O'Brien launched his political career in 1875 on the Board of Alderman, and in 1884 ran against and defeated incumbent Boston Mayor Augustus Martin.  At that time, the term of office was one year, so O'Brien ran and won again in 1885, 1886, 1887 and 1888 before narrowly losing in December 1888 to Republican banker Thomas N. Hart. 


When he won the election in December, 1884, The Boston Globe reported that O'Brien was hailed by Irish and non-Irish alike.  One man interviewed said, "See here boys.  The fact that he's Irish made but little difference.  it is the first time for a long while when the race issue has been kept in the background.  People are beginning to know that we are all American citizens, and that the best best claim to popular favor is a good, clean record."

The Globe continued, "All over the city the Irish felt a natural pride that one of their countrymen should stand so high in the esteem of the people."

While in office, O'Brien presided over the creation of the city's Emerald Necklace park system, designed by Frederick Law Olmsted, and he laid the cornerstone for the new Boston Public Library at Copley Square.  He was also an advocate for education, and in 1887, a new school named the Hugh O'Brien Schoolhouse was opened at the corner of Dudley and Langdon Streets in Boston's Roxbury neighborhood, one of the city's most Irish neighborhoods at the time, 


One of his most cherished causes was helping the city's orphans throughout his life.  He died on August 1, 1895, and at his funeral at Holy Cross Cathedral, the Republic Newspaper reported, "The largest and most conspicuous delegation was that from the St. Vincent's Orphan Asylum, 200 little children dressed alike, who sat immediately behind the family."

O'Brien died suddenly on August 1, 1895, and received universal praise and tributes from public officials, clergy, business leaders and ordinary citizens.  He is buried at Holyhood Cemetery in Brookline MA.  

A bust of Hugh O'Brien, made by sculptor John Donoghue, is on display in the Abbey Room of the Boston Public Library.   

For more about Boston's Irish history, visit IrishHeritageTrail.com; for information on ongoing cultural activities, visit IrishBoston.org


(Information on Hugh O'Brien taken from Irish Boston, 2nd edition, by Michael Quinlin, published in 2013 by Globe Pequot Press.)

Monday, September 21, 2015

Soldiers & Sailors Monument on Boston Common, Cornerstone Placed on September 18th


The City of Boston laid the cornerstone for the Civil War Sailors and Soldiers Monument at Flagstaff Hill on Boston Common on Monday, September 18,1871.

"The event was celebrated by an imposing public display.  Business was generally suspended, the streets were thronged with people drawn together from all parts of the State to honor the occasion."

Among the attendees were Martin Milmore, the Irish-born sculptor who had won the commission to create the monument; Patrick A. Collins, state senator from South Boston; General P.R. Guiney of the Massachusetts 9th Irish Regiment, and Gilmore's Band, led by Patrick S. Gilmore.

The following year Milmore went to Rome, Italy, where he spent the next five years working on the monument.  It was shipped back to Boston and officially unveiled on September 17, 1877.

For more information, see Irish Boston: A Lively Look at Boston's Colorful Irish Past

For more on Boston's Irish history, visit IrishHeritageTrail.com.

For year round cultural activities in greater Boston, visit IrishBoston.org.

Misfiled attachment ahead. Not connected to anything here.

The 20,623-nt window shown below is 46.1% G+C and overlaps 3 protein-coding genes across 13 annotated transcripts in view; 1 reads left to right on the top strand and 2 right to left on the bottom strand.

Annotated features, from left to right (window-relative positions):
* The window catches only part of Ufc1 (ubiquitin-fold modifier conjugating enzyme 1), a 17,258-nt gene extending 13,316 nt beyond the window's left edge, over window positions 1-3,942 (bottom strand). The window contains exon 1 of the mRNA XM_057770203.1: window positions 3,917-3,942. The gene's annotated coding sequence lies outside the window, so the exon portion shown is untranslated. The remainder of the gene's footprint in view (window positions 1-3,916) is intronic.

Sunday, May 3, 2015

JFK Statue at Massachusetts State House Now Open to the Public


Tourists, school children and local residents are once again able to stand next to the beloved statue of President John F. Kennedy which stands alongside other famous Bostonians on the front lawn of the MassachusettsState House.

The 8 foot 2 inch tall bronze depiction of President John F. Kennedy, purposeful and confident in full stride, was created by sculptor Isabel McIlvain of Sherborn,  and unveiled on May 30, 1990.   Nearby are statues of Daniel Webster, Horace Mann and Anne Hutchinson.   

This area of the statehouse was closed off on September 11, 2001, and stayed closed due to security reasons.  But recently, government officials agreed to open access to the front law from April through October, from 9:30 a.m. to 4:30 p.m..

The Massachusetts State House has self-guided tour information about State House the building and grounds, which includes numerous statues and plaques that tell the story of the state’s illustrious political history.

Read more about President Kennedy by visiting the John F. Kennedy Presidential Library & Museum.


For more about Boston’s Irish history, visit IrishHeritageTrail.com

Friday, April 24, 2015

Irish Rebels Seize Dublin Post Office in Easter Uprising, 1916

Flag of the Irish Citizens Army

On Easter Monday, April 24, 1916, an insurrection against British rule in Ireland took place in the capitol city of Dublin.  Led by a collection of volunteer organizations including the Irish Republican Brotherhood, Sinn Fein, the Irish Volunteers and the Irish Citizens Army, the armed uprising was planned for months in advance.  But the capture of the German ship, the Aud, bringing guns for the rebels meant that “any chance of a successful uprising disappeared,” wrote Irish historian Michael Kenny in The Road to Freedom, published by the National Museum of Ireland.

An official British communication, published in The Boston Globe, read:

“At noon yesterday serious disturbances broke out in Dublin.  A large party of men identified with the SF party, mostly armed, occupied Stephen’s Green and took possession forcibly of the Postoffice, where they cut the telegraph and telephonic wires.  Houses were also occupied in Stephen’s Green, Sackville Street, Abbey Street and along the quays. In the course of the day soldiers arrived from the Curragh and the situation is now well in hand.”